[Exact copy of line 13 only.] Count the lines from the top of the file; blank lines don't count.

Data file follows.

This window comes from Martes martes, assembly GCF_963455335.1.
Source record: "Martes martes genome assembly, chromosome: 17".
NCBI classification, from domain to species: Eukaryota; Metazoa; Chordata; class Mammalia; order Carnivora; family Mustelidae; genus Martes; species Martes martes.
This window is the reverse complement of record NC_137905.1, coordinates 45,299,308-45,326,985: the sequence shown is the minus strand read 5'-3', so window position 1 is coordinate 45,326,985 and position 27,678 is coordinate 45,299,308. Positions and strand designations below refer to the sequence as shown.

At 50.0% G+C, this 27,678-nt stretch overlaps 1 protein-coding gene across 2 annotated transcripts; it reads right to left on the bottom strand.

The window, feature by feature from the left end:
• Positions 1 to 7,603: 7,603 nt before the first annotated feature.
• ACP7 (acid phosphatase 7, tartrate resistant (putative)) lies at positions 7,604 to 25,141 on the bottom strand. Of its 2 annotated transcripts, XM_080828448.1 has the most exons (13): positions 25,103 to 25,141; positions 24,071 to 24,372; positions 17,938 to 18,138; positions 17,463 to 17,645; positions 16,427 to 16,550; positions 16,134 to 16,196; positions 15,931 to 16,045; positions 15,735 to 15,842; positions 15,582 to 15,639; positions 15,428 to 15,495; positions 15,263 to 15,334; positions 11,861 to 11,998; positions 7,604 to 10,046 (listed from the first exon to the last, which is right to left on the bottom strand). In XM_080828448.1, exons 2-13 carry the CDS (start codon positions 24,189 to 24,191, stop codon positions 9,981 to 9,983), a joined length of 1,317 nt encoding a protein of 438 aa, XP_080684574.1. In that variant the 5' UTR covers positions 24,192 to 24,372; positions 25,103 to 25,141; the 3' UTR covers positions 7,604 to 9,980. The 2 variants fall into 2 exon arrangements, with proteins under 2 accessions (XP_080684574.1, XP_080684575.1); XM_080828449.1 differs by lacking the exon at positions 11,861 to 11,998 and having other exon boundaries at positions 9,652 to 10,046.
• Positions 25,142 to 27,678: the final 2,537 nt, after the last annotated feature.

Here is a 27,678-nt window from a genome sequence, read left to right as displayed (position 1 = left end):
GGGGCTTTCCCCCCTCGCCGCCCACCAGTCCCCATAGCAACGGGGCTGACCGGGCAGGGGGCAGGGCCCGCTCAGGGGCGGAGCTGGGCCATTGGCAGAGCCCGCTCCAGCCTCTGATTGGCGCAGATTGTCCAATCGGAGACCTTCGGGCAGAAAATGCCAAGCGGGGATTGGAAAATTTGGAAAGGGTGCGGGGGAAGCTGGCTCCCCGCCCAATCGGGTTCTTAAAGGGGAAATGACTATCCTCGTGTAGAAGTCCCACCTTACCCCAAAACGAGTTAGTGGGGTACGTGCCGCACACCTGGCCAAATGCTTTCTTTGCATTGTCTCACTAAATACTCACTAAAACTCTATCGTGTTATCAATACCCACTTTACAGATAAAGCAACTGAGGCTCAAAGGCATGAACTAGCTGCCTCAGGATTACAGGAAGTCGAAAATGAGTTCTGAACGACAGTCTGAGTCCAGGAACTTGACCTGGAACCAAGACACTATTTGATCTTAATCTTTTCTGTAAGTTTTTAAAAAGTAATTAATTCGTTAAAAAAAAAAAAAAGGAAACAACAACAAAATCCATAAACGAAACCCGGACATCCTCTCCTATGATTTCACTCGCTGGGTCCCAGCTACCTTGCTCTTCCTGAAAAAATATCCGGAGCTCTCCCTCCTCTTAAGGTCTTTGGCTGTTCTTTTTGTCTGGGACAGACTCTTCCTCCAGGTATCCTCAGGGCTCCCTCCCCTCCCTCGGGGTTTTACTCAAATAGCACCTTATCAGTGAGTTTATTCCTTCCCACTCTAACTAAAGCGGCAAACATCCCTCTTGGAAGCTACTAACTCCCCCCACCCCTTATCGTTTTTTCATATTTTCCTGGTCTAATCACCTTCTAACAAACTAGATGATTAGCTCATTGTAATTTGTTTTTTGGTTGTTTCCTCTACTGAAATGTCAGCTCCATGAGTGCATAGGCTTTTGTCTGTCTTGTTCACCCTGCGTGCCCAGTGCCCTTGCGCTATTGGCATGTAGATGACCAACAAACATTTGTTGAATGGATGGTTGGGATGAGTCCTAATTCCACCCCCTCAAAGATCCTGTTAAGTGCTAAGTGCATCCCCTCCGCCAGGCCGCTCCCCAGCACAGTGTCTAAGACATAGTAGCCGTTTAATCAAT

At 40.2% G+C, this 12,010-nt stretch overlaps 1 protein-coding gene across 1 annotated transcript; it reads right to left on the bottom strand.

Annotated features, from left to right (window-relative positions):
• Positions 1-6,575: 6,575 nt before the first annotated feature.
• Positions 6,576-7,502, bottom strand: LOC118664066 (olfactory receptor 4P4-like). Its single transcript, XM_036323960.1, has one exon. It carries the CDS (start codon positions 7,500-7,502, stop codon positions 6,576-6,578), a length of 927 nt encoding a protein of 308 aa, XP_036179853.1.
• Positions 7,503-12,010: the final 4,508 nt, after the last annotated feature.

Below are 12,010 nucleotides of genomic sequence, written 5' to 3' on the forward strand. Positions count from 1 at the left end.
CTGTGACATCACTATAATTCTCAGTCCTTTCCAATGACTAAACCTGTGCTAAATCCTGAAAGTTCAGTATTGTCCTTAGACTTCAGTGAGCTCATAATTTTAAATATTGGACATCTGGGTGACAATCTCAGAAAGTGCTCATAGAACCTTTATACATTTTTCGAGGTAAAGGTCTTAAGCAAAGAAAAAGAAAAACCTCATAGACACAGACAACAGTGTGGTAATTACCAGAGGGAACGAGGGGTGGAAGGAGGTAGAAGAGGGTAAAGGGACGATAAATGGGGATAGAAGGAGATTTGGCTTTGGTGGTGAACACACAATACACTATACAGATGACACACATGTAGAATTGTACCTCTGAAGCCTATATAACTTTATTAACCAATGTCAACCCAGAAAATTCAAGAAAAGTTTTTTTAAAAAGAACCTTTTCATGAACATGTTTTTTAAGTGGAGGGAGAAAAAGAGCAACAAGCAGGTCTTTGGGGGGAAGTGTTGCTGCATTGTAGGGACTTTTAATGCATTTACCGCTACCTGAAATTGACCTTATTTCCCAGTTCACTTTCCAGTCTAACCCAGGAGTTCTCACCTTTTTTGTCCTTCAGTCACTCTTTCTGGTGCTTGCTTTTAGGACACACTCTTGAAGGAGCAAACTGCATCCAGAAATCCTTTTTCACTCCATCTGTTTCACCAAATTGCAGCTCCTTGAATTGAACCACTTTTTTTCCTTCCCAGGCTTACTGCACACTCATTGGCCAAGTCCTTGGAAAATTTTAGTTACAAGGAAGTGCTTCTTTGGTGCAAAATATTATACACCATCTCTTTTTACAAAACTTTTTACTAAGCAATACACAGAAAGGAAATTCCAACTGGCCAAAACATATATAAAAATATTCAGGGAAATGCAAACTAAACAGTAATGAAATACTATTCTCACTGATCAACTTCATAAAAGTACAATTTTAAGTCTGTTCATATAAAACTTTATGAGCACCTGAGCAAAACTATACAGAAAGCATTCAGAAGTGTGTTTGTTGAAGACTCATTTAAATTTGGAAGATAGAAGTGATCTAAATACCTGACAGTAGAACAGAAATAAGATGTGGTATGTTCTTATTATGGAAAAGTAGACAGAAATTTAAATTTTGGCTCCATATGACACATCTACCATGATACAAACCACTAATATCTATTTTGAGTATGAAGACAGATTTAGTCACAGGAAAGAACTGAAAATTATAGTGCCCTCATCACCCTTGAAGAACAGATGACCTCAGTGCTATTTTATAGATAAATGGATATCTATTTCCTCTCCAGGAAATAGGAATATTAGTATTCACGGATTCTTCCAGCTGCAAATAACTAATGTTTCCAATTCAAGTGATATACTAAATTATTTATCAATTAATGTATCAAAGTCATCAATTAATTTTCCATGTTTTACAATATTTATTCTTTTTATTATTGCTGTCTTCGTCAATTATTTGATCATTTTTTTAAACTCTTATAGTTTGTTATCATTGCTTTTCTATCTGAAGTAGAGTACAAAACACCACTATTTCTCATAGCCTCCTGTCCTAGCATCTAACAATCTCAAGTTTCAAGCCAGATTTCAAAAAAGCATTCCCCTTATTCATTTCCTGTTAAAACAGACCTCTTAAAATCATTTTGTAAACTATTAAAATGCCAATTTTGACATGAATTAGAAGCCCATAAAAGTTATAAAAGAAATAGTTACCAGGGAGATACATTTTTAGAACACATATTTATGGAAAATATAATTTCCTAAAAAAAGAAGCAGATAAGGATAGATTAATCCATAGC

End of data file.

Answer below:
Annotated features, from left to right (window-relative positions):